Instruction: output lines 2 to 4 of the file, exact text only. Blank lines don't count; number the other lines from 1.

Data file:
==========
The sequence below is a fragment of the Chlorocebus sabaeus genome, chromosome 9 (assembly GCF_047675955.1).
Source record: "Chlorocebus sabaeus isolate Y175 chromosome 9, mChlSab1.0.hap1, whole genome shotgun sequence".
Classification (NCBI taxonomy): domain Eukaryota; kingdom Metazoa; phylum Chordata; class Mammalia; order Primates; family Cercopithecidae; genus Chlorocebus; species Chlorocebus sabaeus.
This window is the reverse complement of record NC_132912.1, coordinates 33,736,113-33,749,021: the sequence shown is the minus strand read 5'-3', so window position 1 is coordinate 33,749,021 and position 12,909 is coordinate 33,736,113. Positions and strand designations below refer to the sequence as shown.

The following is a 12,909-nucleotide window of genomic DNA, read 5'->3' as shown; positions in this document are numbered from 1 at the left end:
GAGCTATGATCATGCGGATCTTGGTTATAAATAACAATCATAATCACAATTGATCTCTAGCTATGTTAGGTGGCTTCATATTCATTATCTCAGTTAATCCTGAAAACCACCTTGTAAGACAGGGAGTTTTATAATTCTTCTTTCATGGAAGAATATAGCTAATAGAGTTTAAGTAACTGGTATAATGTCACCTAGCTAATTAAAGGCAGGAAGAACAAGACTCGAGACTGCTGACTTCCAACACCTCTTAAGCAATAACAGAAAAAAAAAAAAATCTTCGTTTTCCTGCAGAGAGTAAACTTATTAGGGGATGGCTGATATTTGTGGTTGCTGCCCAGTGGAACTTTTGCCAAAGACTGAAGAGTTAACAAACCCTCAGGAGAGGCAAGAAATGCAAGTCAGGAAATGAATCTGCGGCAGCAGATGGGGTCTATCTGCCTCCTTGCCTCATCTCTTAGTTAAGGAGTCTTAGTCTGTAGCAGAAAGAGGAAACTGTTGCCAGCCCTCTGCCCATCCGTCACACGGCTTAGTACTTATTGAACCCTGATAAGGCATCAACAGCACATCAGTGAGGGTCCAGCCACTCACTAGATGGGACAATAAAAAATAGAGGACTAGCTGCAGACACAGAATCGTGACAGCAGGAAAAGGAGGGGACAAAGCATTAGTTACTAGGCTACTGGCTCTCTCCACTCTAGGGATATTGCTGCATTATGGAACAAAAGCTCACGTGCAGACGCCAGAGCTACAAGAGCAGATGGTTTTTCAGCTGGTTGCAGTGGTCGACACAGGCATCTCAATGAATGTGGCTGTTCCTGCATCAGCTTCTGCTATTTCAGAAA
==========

Source record: "Chlorocebus sabaeus isolate Y175 chromosome 9, mChlSab1.0.hap1, whole genome shotgun sequence".
Classification (NCBI taxonomy): domain Eukaryota; kingdom Metazoa; phylum Chordata; class Mammalia; order Primates; family Cercopithecidae; genus Chlorocebus; species Chlorocebus sabaeus.
This window is the reverse complement of record NC_132912.1, coordinates 33,736,113-33,749,021: the sequence shown is the minus strand read 5'-3', so window position 1 is coordinate 33,749,021 and position 12,909 is coordinate 33,736,113. Positions and strand designations below refer to the sequence as shown.